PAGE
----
Use it much more now to track investments and reconciling the checkbook. Only track specific categories that are helpful in preparing income tax returns (charitable, medical, state taxes, etc.) Most household expenses go into the giant misc category as I have been retired for some time and little value added by tracking all expenses.
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Old 07-10-2017, 10:02 AM   #16
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I've been using Quicken since 1992. I currently use the 2010 version and have no need to update since I manually enter and reconcile all transactions. It is a wonderful and very useful tool not only for budgeting but also for looking up all kinds of information i.e. when did I buy something, how much did I pay for it, what have I spent on repairs etc. etc. The ability to drill down by clicking on an entry in a report and finding out what individual expenditures make up that value is invaluable to me.
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Old 07-10-2017, 10:57 AM   #17
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I've used both Quicken and an Excel spreadsheet successfully for years. A couple of years ago, I discovered that YNAB had successfully combined both into a single program, so I purchased it and was in the process of running it in parallel with my Quicken/Excel combo...when they changed their model from "buy" to "subscribe". I deleted YNAB that day, and have been using Quicken and a spreadsheet (recently switched from Excel to Google Sheets) since. What a shame - YNAB looked to be a very good solution.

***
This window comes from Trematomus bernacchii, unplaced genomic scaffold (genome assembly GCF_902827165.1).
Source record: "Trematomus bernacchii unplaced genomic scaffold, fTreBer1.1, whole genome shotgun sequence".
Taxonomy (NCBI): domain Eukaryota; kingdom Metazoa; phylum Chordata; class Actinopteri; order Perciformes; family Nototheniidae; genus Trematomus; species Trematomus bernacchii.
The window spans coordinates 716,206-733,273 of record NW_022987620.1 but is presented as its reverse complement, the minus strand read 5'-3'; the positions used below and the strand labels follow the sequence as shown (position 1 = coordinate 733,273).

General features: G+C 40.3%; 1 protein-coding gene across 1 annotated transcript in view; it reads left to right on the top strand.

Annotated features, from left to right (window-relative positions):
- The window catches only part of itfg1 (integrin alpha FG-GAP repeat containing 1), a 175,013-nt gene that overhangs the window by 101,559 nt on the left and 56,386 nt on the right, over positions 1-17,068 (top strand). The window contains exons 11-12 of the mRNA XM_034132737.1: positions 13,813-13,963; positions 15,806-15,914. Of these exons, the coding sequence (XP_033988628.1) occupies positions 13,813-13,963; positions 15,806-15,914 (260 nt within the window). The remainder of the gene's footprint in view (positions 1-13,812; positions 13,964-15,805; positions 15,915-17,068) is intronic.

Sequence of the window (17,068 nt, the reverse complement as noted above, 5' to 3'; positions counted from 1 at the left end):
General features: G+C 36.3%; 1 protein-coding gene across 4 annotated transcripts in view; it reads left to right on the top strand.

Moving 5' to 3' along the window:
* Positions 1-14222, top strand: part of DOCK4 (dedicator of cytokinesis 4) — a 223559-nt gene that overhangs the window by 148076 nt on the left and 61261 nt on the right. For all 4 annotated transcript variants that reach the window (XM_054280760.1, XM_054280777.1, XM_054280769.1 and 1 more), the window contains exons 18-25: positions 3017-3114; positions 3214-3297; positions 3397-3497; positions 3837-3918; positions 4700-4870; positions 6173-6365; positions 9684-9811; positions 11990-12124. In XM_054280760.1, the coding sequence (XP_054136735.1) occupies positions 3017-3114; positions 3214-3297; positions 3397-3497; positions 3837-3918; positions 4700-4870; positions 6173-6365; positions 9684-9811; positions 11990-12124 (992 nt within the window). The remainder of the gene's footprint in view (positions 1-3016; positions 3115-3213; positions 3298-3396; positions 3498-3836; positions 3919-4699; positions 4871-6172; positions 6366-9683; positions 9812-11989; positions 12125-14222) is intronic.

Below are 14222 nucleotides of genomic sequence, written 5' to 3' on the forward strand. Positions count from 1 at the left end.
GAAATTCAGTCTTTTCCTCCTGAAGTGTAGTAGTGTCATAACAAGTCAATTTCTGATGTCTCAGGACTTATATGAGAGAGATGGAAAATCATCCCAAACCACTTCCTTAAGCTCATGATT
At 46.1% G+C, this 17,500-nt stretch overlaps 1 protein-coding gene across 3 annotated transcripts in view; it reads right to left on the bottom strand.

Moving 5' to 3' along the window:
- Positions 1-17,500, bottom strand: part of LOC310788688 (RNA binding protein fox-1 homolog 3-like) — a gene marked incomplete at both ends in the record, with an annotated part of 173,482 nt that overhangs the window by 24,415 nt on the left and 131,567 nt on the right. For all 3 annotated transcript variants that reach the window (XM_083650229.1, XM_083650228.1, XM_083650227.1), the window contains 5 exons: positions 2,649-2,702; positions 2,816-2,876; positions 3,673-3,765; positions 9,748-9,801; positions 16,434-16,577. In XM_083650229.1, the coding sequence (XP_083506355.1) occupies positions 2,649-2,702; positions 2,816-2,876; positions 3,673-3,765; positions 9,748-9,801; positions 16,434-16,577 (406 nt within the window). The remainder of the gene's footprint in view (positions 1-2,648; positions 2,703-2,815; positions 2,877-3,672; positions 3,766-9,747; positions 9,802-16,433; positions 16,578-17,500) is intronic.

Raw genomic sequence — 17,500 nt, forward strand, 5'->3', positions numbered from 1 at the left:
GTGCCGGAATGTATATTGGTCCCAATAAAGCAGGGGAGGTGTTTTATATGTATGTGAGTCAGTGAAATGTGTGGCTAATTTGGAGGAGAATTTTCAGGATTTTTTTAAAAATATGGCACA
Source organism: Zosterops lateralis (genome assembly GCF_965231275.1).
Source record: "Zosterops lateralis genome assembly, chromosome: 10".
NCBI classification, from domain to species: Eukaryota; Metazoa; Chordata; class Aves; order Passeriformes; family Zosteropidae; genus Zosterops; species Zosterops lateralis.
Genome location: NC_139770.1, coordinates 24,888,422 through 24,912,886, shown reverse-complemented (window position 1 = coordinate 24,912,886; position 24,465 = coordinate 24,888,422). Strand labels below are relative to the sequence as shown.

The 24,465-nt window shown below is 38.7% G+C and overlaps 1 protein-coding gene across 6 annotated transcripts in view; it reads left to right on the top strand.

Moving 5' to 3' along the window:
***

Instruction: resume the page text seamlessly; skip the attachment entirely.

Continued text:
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Old 07-10-2017, 11:05 AM   #18
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+1

We used a #2 pencil and calculator. We like to live large.
We use an old fashioned ledger book, has worked for almost 40 years.
Our bank and credit union have online budgeting tools that I utilize also.
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Old 07-10-2017, 12:05 PM   #19
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Quote:
Originally Posted by RE2Boys View Post
I still use Microsoft Money (the free Sunset edition), but since it has been abandoned by MS, it no longer will download transactions. Started in 2000.
Use it much more now to track investments and reconciling the checkbook. Only track specific categories that are helpful in preparing income tax returns (charitable, medical, state taxes, etc.) Most household expenses go into the giant misc category as I have been retired for some time and little value added by tracking all expenses.
I, too, used MS Money (for about 15 years) and was greatly disappointed when it was orphaned -- angry even. In looking for a replacement, the only program that came close to matching Money was Moneydance... that it imported my Money files with (very) few issues was a bonus.

Sixteen years later, Moneydance has surpassed everything that I expected from MS Money. The $50 buy-in is a very small price to pay for what it provides.
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Old 07-10-2017, 12:43 PM   #20
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YNAB.
Still using "classic". Need to find some time to convert to the new model.